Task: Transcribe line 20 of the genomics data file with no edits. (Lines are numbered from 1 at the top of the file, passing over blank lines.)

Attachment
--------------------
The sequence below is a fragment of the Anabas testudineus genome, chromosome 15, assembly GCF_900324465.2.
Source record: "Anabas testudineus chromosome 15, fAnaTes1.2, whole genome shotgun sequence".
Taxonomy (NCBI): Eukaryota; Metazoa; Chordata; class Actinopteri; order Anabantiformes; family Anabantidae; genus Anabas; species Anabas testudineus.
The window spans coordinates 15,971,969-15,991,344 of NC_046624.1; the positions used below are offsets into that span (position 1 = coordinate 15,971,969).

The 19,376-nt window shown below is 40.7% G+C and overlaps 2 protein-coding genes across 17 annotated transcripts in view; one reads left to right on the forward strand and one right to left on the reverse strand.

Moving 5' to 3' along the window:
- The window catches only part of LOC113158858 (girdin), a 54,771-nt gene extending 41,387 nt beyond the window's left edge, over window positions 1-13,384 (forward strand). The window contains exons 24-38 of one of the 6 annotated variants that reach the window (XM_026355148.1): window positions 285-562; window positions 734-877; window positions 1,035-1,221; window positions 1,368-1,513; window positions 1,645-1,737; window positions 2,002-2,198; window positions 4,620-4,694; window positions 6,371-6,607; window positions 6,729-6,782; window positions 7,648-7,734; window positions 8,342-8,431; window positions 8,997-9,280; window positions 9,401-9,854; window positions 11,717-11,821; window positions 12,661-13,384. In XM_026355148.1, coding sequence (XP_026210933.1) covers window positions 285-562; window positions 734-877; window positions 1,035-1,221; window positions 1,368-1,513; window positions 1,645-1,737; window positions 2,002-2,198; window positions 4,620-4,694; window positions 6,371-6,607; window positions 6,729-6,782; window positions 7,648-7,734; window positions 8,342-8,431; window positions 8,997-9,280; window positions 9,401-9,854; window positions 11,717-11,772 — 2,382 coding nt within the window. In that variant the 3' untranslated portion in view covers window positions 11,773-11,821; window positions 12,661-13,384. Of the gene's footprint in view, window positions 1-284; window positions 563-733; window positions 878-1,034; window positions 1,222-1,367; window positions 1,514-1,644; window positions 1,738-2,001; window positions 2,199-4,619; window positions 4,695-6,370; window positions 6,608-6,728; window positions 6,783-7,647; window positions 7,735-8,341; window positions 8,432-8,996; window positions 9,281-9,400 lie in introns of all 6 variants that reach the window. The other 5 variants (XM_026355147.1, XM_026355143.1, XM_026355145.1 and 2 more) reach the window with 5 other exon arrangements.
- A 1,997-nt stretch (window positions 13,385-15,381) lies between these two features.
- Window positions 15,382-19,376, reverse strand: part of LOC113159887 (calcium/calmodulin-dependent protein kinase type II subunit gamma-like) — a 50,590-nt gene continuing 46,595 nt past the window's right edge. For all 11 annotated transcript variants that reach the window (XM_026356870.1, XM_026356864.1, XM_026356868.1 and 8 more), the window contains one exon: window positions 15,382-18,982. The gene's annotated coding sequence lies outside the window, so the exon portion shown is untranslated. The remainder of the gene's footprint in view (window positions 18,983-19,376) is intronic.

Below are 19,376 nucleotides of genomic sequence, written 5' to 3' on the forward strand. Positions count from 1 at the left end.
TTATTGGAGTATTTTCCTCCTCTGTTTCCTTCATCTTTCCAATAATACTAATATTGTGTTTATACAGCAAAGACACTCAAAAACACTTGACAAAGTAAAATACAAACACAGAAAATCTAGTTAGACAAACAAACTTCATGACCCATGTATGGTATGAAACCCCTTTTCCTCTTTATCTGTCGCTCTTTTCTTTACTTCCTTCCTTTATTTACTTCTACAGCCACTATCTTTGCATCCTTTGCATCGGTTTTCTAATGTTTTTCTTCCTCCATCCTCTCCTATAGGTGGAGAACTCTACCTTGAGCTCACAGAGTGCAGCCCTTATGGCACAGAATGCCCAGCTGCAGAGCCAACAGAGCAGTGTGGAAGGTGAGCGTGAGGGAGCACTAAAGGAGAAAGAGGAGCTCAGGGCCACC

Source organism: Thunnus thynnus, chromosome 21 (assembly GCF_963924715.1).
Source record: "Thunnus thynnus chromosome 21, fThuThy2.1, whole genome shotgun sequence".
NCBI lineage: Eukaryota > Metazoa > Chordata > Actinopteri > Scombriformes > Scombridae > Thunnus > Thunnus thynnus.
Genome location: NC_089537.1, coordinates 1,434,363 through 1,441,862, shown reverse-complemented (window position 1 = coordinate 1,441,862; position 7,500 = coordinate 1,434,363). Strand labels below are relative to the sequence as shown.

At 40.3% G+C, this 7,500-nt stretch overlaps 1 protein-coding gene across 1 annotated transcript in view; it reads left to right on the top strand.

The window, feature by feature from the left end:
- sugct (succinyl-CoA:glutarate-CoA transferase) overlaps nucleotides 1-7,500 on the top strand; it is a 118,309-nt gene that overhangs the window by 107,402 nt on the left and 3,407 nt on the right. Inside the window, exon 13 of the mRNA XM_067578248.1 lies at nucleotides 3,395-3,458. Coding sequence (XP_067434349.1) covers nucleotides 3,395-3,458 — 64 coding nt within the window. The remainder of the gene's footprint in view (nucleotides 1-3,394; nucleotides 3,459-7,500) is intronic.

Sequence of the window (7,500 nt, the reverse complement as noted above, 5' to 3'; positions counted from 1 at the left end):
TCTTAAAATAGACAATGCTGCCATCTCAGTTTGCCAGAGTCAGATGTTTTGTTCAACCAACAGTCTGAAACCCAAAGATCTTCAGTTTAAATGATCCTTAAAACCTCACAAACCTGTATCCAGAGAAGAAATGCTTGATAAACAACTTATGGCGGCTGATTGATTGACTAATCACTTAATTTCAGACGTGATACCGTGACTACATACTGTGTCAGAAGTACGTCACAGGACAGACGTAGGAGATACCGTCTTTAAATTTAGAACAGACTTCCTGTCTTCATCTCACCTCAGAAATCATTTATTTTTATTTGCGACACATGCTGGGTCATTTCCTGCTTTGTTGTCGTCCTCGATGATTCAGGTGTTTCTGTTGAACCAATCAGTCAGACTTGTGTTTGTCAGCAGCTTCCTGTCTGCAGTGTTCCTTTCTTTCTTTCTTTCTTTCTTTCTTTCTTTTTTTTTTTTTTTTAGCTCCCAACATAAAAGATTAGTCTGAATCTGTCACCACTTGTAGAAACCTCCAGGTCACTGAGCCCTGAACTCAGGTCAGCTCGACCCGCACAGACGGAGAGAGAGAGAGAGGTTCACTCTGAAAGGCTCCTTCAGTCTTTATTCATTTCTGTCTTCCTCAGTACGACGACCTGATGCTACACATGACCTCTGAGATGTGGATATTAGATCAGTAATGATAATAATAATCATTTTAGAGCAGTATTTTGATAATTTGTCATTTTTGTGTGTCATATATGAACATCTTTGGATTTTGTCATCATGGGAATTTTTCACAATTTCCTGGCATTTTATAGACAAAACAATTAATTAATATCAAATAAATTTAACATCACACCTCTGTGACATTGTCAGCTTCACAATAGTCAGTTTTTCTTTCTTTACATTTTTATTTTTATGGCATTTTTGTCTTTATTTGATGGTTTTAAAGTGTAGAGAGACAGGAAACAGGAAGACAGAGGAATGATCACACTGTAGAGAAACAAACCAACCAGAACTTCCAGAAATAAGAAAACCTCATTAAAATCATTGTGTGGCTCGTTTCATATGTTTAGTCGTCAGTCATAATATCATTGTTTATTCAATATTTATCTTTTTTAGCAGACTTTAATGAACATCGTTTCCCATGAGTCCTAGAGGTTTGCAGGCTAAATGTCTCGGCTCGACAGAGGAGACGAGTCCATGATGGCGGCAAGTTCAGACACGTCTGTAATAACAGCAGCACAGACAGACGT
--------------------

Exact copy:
TCTTAAAATAGACAATGCTGCCATCTCAGTTTGCCAGAGTCAGATGTTTTGTTCAACCAACAGTCTGAAACCCAAAGATCTTCAGTTTAAATGATCCTTAAAACCTCACAAACCTGTATCCAGAGAAGAAATGCTTGATAAACAACTTATGGCGGCTGATTGATTGACTAATCACTTAATTTCAGACGTGATACCGTGACTACATACTGTGTCAGAAGTACGTCACAGGACAGACGTAGGAGATACCGTCTTTAAATTTAGAACAGACTTCCTGTCTTCATCTCACCTCAGAAATCATTTATTTTTATTTGCGACACATGCTGGGTCATTTCCTGCTTTGTTGTCGTCCTCGATGATTCAGGTGTTTCTGTTGAACCAATCAGTCAGACTTGTGTTTGTCAGCAGCTTCCTGTCTGCAGTGTTCCTTTCTTTCTTTCTTTCTTTCTTTCTTTCTTTTTTTTTTTTTTTTAGCTCCCAACATAAAAGATTAGTCTGAATCTGTCACCACTTGTAGAAACCTCCAGGTCACTGAGCCCTGAACTCAGGTCAGCTCGACCCGCACAGACGGAGAGAGAGAGAGAGGTTCACTCTGAAAGGCTCCTTCAGTCTTTATTCATTTCTGTCTTCCTCAGTACGACGACCTGATGCTACACATGACCTCTGAGATGTGGATATTAGATCAGTAATGATAATAATAATCATTTTAGAGCAGTATTTTGATAATTTGTCATTTTTGTGTGTCATATATGAACATCTTTGGATTTTGTCATCATGGGAATTTTTCACAATTTCCTGGCATTTTATAGACAAAACAATTAATTAATATCAAATAAATTTAACATCACACCTCTGTGACATTGTCAGCTTCACAATAGTCAGTTTTTCTTTCTTTACATTTTTATTTTTATGGCATTTTTGTCTTTATTTGATGGTTTTAAAGTGTAGAGAGACAGGAAACAGGAAGACAGAGGAATGATCACACTGTAGAGAAACAAACCAACCAGAACTTCCAGAAATAAGAAAACCTCATTAAAATCATTGTGTGGCTCGTTTCATATGTTTAGTCGTCAGTCATAATATCATTGTTTATTCAATATTTATCTTTTTTAGCAGACTTTAATGAACATCGTTTCCCATGAGTCCTAGAGGTTTGCAGGCTAAATGTCTCGGCTCGACAGAGGAGACGAGTCCATGATGGCGGCAAGTTCAGACACGTCTGTAATAACAGCAGCACAGACAGACGT